Rolling on relief? Government monitors, reports on drought

FARGO, N.D. -- Farmers and ranchers in western North Dakota still are suffering from drought despite recent rains. Grass is very short and stockwater in dams is very low and dry in places.

FARGO, N.D. -- Farmers and ranchers in western North Dakota still are suffering from drought despite recent rains. Grass is very short and stockwater in dams is very low and dry in places.

Officials say the rains will have an effect of making the case for federal help more difficult.

In its second meeting on June 10, members of North Dakota's Agricultural Drought Task Force voted unanimously to recommend to the U.S. Department of Agriculture to allow grazing statewide on Conservation Reserve Program land -- only for farmers and ranchers within the severest drought areas, as well as contiguous counties.

The state already had instituted help to cost-share the bringing of water to pastures -- things such as well drilling and pipeline work.

"Water holes are still dry because of no snow runoff and drought conditions," says Jeff Knudson, a top department staffer.


Despite the recent moisture, drought is still a high-priority problem.

"We've been selling cow-calf pairs," says Larry Schnell, owner-manager of Stockmen's Livestock Exchange in Dickinson, N.D. "We've only had a couple of people that we've sold the 'best end' of their herd. I'll tell you, as an auctioneer, it's not the easiest thing in the world to sell cattle, even at a tremendous price and look at a guy and see (pause) tears running down his face. This is serious business. This is people's livelihoods, and they take it seriously."

Meanwhile, a separate North Dakota Extension Service Drought Task Force is continuing to meet every two weeks, with a conference call based in Fargo, N.D., linking county and area agents throughout the state.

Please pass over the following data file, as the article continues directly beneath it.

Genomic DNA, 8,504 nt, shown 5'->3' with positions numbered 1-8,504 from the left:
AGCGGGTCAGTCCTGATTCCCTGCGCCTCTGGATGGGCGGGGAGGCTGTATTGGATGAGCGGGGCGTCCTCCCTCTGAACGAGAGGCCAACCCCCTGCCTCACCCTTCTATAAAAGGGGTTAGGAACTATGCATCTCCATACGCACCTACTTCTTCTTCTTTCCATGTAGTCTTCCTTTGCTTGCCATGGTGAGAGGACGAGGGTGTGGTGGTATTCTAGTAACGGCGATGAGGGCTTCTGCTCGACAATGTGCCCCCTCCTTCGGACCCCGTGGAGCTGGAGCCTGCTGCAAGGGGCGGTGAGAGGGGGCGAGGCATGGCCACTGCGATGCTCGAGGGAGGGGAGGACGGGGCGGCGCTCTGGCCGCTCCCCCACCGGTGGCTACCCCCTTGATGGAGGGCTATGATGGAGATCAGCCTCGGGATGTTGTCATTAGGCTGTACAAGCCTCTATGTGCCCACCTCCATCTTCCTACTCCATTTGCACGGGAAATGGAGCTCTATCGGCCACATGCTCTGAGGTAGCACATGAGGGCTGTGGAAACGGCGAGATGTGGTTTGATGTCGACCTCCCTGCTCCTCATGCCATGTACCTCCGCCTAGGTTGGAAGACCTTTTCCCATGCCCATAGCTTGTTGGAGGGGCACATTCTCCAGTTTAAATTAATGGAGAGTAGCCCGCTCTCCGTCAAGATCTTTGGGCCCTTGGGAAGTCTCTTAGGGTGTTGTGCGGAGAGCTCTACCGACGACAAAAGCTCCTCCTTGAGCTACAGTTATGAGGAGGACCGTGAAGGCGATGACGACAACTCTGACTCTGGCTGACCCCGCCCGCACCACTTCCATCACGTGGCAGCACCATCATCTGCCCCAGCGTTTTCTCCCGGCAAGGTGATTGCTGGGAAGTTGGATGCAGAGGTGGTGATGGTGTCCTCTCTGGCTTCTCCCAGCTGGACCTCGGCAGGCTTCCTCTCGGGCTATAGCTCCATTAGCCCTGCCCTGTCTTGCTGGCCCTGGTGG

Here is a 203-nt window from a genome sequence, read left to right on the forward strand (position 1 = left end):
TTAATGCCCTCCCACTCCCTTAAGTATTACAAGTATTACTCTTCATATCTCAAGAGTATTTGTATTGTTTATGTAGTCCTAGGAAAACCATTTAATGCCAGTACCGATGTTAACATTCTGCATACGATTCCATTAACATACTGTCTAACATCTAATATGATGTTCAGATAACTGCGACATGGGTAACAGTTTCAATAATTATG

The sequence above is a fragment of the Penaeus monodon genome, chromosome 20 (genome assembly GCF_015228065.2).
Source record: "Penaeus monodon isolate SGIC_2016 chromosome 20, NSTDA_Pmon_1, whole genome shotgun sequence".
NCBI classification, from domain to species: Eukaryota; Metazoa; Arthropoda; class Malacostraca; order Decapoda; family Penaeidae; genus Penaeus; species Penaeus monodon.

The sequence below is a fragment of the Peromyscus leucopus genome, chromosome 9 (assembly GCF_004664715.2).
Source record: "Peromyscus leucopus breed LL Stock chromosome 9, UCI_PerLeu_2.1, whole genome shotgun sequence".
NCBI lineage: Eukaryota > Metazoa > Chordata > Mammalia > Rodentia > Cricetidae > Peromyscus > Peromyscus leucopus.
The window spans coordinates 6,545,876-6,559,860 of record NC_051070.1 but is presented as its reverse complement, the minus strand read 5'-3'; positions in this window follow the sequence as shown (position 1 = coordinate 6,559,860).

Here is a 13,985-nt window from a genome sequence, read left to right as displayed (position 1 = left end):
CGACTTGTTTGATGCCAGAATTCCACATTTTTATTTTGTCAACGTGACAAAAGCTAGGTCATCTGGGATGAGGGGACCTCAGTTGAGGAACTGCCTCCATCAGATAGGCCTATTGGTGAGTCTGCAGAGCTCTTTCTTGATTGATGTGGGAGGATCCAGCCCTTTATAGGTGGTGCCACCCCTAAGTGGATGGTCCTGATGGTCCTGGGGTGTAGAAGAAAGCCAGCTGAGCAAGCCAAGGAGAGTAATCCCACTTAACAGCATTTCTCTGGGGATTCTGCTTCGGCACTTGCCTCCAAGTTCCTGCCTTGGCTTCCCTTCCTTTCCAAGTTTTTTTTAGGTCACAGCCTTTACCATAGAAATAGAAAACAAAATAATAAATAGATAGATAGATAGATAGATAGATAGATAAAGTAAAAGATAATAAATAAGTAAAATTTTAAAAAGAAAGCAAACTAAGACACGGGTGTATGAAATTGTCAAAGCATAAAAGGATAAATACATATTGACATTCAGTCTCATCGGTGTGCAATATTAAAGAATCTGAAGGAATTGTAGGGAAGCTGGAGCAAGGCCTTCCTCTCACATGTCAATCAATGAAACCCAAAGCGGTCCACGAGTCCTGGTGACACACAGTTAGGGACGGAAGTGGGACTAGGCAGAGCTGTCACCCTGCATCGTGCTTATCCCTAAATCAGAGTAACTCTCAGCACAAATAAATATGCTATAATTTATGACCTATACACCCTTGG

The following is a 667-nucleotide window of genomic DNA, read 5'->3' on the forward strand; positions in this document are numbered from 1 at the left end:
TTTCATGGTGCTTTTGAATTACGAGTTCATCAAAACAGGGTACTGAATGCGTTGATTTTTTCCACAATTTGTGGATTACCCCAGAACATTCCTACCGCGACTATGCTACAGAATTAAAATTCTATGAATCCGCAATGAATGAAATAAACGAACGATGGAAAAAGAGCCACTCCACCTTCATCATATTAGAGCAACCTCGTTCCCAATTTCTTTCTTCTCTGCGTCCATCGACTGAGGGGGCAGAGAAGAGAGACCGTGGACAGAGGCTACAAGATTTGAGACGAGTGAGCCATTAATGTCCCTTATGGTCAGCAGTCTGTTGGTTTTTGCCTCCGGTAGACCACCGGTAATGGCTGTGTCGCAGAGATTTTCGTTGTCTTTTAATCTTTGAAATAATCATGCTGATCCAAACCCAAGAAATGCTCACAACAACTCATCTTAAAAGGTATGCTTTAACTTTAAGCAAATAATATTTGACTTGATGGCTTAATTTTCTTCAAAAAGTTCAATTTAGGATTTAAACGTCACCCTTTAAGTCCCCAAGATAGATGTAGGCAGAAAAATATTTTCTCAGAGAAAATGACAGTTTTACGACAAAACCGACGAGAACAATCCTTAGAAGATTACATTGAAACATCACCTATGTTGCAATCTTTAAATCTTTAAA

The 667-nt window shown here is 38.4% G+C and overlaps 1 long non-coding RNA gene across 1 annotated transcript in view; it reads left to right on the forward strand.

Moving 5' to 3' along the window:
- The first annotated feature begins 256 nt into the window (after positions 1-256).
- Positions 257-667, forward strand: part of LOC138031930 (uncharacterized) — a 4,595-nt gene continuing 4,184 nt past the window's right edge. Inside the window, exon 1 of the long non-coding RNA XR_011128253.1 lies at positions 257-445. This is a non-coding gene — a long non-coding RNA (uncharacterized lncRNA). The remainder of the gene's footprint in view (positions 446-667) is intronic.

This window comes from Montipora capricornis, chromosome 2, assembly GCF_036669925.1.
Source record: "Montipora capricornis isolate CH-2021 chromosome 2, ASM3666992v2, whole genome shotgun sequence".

"Most of the state outside Cass County has been very, very dry and also cool," says Tim Petry, a North Dakota State University Extension Service livestock marketing specialist who co-chairs the extension task force with Greg Lardy, an NDSU extension beef cattle specialist and professor. After the extension conference call June 6, Petry said much of the state had received beneficial rains in the preceding two weeks.

"We have a weather problem up here," Petry says. "On a U.S. basis, North Dakota is the driest of any other state. Most of the rest of the country is in better shape, precipitationwise. I'm not sure how politics comes into the mix on this."

Diluting political support?

While the recent, general rains have been good, there is a fear that it could lessen the political support for drought relief, even as impacts are still there. The smaller the drought area is, the fewer members of Congress have a political stake in the issue. Petry says ranchers were starting to move cattle onto pastures that had started to green up, but the pastures provided "way below-normal production" thus far.

Where it had been dry in the Bottineau, N.D., area, farmers had received a half-inch in the past two weeks. In the parched southwest, ranchers had picked up 2 to 3 inches. In the northeast, it was still dry in many areas.